South Asians for Human Rights

Promoting Democracy, Upholding Human Rights

I have been covering crime for the last three years, and the kind of issues that I write about I am afraid don’t count as good news. It is a monotonous routine, and the things I write about usually come from the human underbelly. Of course, a few of the things I have written about have had wide readership. For instance, the arrest of glamourous models on charges of human trafficking.
A lot of crime reporting includes the daily tallying up of what police sources tell us. But, occasionally it also involves shining the light on the police themselves. The media has a short attention span, and what that means for many of the burning social issues is that they get overlooked or ignored even after being visible. Such is the level of impunity within the police force that very rarely feathers get ruffled by media reports.
So it came as no surprise that Inspector Dol Raj Shahi, who was accused of helping an inmate escape from the Dillibazaar jail on August 14, was freed from judicial custody on the orders of the Kathmandu District Court. No surprise either, that the police officers accused of misdemeanor always get a clean chit from the judiciary. What is intriguing in the case of Shahi is that no reporter knew when he was taken into judicial custody. Things became public only when he released. The grapevine has it that he was released at the behest of a former police chief.  That’s just the tip of the iceberg.
The abduction of businessman Sanjay Surekha is mired in a controversy of its own magnitude. Kidnappers let Surekha off the hook only after his kin paid more than US$ 200,000 ransom. Police later managed to arrest the culprits. But Additional Inspector General of Police Kalyan Kumar Timalsina, going beyond his jurisdiction, put pressure on the investigators to release the detained kidnappers on bail, promising that they would remain in contact with the police, which they never did. A probe panel formed by the Police Headquarters found AIG Timalsina guilty.  The probe panel submitted the findings to Police HQ and Home Minister recommending action against AIG Timalsina, but the punishment never came about.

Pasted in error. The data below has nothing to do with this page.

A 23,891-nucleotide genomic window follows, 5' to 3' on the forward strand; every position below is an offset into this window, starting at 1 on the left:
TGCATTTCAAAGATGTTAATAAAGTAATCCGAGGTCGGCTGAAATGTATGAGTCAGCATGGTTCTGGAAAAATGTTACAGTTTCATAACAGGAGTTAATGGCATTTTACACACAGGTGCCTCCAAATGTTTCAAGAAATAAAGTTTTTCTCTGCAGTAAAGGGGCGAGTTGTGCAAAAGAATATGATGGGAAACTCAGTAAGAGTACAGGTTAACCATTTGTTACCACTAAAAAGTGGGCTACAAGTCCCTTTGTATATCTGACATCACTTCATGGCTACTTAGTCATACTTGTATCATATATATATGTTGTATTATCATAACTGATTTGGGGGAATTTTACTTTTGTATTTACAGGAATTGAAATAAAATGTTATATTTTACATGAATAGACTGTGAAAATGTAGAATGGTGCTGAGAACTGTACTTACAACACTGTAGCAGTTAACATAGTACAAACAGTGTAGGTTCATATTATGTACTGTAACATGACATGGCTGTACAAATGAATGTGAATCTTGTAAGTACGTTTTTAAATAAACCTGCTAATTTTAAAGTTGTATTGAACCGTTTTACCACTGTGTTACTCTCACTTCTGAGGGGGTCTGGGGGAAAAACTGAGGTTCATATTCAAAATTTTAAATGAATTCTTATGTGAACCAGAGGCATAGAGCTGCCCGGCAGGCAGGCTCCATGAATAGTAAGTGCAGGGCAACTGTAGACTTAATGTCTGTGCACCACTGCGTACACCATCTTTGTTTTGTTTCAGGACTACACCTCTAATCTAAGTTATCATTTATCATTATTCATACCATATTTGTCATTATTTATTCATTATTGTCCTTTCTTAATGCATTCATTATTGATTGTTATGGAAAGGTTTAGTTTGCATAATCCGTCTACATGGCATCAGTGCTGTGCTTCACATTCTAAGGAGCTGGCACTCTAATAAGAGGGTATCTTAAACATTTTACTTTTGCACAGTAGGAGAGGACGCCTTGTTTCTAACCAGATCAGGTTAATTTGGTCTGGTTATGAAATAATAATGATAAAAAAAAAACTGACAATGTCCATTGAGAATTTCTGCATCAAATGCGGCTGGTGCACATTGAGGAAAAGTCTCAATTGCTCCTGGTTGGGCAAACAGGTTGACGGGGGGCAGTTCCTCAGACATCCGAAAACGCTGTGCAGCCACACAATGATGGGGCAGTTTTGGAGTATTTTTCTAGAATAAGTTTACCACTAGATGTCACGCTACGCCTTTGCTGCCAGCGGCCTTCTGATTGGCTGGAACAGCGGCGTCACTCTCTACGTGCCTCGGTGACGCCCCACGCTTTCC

Police HQ still says that investigation is still underway. The report, which is yet to be made public, had also found Timalsina guilty of interference in the investigation into the theft of US$ 300000 from Chinese traders. More surprisingly, the police took action against police personnel of the lower rank, Makar Shrestha and Constable Ram Hari Subedi. But Timalsina remains immune, thanks to political connections.
The police administration won’t book top ranking officials but it does not spare the rod when it comes to taking action against the rank and file. It is also quick to declare the involvement of lower rank police personnel’s involvement in crimes. But when it comes to information about the top brass, things are stonewalled.
Another case that raised questions over the extent of corruption in the police force is the murder of media entrepreneur Jamim Shah on February 7. Despite knowing the close nexus between the killers, including Babloo Shrivastava and former DSP Jagadish Chand, some high ranking police officers let Shrivastava slip away. Investigators had also substantiated the involvement of other senior police officers for their failure to arrest Shah’s killer. Only a few at the bottom of the hierarchy were reprimanded.
Human rights organisations as well as media investigations have implicated DSP Bhola Rawal in the death of Sanu Sunuwar in police custody at the Metropolitan Police Circle Kalimati in the third week of May. But DSP Rawal, who is a close relative of the current Home Minister Bhim Rawal, remains free. The list goes on.
There is no dearth of good cops. But those with good reputations have not been given responsibility or promotion. Yet, a determined few can make a difference. The turnaround in Kathmandu in the last few months is a case in point. Let’s hope this glimmer of hope becomes a rule and not an exception.
Source: The Kathmandu Post – 30.08.2010